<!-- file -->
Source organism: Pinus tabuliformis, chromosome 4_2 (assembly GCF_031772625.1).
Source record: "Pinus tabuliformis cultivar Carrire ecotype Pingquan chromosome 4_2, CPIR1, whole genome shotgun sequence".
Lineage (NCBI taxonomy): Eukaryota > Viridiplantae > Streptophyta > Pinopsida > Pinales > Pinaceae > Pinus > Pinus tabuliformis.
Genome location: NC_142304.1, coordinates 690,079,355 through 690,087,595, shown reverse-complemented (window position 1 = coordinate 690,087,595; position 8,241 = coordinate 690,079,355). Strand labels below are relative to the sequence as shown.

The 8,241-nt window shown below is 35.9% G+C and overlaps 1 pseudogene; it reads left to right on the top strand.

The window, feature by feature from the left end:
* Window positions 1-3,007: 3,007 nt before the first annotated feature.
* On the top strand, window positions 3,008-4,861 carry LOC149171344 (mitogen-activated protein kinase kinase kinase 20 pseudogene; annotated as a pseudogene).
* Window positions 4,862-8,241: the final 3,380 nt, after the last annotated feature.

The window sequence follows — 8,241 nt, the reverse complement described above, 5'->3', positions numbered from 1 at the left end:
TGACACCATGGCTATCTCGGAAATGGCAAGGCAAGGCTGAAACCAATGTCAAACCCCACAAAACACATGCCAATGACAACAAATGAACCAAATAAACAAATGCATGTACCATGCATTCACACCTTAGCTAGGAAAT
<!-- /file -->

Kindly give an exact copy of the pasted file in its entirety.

Source organism: Pinus tabuliformis, chromosome 4_2 (assembly GCF_031772625.1).
Source record: "Pinus tabuliformis cultivar Carrire ecotype Pingquan chromosome 4_2, CPIR1, whole genome shotgun sequence".
Lineage (NCBI taxonomy): Eukaryota > Viridiplantae > Streptophyta > Pinopsida > Pinales > Pinaceae > Pinus > Pinus tabuliformis.
Genome location: NC_142304.1, coordinates 690,079,355 through 690,087,595, shown reverse-complemented (window position 1 = coordinate 690,087,595; position 8,241 = coordinate 690,079,355). Strand labels below are relative to the sequence as shown.

The 8,241-nt window shown below is 35.9% G+C and overlaps 1 pseudogene; it reads left to right on the top strand.

The window, feature by feature from the left end:
* Window positions 1-3,007: 3,007 nt before the first annotated feature.
* On the top strand, window positions 3,008-4,861 carry LOC149171344 (mitogen-activated protein kinase kinase kinase 20 pseudogene; annotated as a pseudogene).
* Window positions 4,862-8,241: the final 3,380 nt, after the last annotated feature.

The window sequence follows — 8,241 nt, the reverse complement described above, 5'->3', positions numbered from 1 at the left end:
TGACACCATGGCTATCTCGGAAATGGCAAGGCAAGGCTGAAACCAATGTCAAACCCCACAAAACACATGCCAATGACAACAAATGAACCAAATAAACAAATGCATGTACCATGCATTCACACCTTAGCTAGGAAAT